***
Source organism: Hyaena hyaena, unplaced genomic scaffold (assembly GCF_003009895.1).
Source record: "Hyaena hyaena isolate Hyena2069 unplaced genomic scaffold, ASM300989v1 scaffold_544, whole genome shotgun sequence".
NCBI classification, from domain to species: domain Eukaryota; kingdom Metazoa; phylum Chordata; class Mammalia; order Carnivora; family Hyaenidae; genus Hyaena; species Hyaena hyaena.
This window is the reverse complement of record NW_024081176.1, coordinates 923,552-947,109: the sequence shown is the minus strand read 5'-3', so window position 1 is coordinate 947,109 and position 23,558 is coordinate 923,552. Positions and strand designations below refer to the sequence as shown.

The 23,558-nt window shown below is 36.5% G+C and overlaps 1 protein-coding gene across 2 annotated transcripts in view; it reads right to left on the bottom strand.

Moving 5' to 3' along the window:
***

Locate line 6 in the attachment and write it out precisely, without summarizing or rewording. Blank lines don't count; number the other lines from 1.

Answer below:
Moving 5' to 3' along the window: